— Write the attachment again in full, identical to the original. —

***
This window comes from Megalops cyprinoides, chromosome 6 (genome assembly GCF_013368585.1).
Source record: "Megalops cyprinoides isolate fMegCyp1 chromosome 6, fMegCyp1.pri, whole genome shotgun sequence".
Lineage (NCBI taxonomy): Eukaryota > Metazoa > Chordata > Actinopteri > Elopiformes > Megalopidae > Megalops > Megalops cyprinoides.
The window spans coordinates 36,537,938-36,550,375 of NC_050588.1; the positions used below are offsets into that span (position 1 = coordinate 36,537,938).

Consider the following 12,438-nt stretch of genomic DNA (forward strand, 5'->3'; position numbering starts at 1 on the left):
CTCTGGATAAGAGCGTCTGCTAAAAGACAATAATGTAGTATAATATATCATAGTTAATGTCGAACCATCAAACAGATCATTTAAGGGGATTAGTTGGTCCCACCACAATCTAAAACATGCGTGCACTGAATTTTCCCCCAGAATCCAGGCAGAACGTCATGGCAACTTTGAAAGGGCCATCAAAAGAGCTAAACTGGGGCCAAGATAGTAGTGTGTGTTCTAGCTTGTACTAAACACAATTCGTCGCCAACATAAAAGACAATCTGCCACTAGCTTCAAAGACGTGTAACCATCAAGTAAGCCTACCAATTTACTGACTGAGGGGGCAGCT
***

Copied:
This window comes from Megalops cyprinoides, chromosome 6 (genome assembly GCF_013368585.1).
Source record: "Megalops cyprinoides isolate fMegCyp1 chromosome 6, fMegCyp1.pri, whole genome shotgun sequence".
Lineage (NCBI taxonomy): Eukaryota > Metazoa > Chordata > Actinopteri > Elopiformes > Megalopidae > Megalops > Megalops cyprinoides.
The window spans coordinates 36,537,938-36,550,375 of NC_050588.1; the positions used below are offsets into that span (position 1 = coordinate 36,537,938).

Consider the following 12,438-nt stretch of genomic DNA (forward strand, 5'->3'; position numbering starts at 1 on the left):
CTCTGGATAAGAGCGTCTGCTAAAAGACAATAATGTAGTATAATATATCATAGTTAATGTCGAACCATCAAACAGATCATTTAAGGGGATTAGTTGGTCCCACCACAATCTAAAACATGCGTGCACTGAATTTTCCCCCAGAATCCAGGCAGAACGTCATGGCAACTTTGAAAGGGCCATCAAAAGAGCTAAACTGGGGCCAAGATAGTAGTGTGTGTTCTAGCTTGTACTAAACACAATTCGTCGCCAACATAAAAGACAATCTGCCACTAGCTTCAAAGACGTGTAACCATCAAGTAAGCCTACCAATTTACTGACTGAGGGGGCAGCT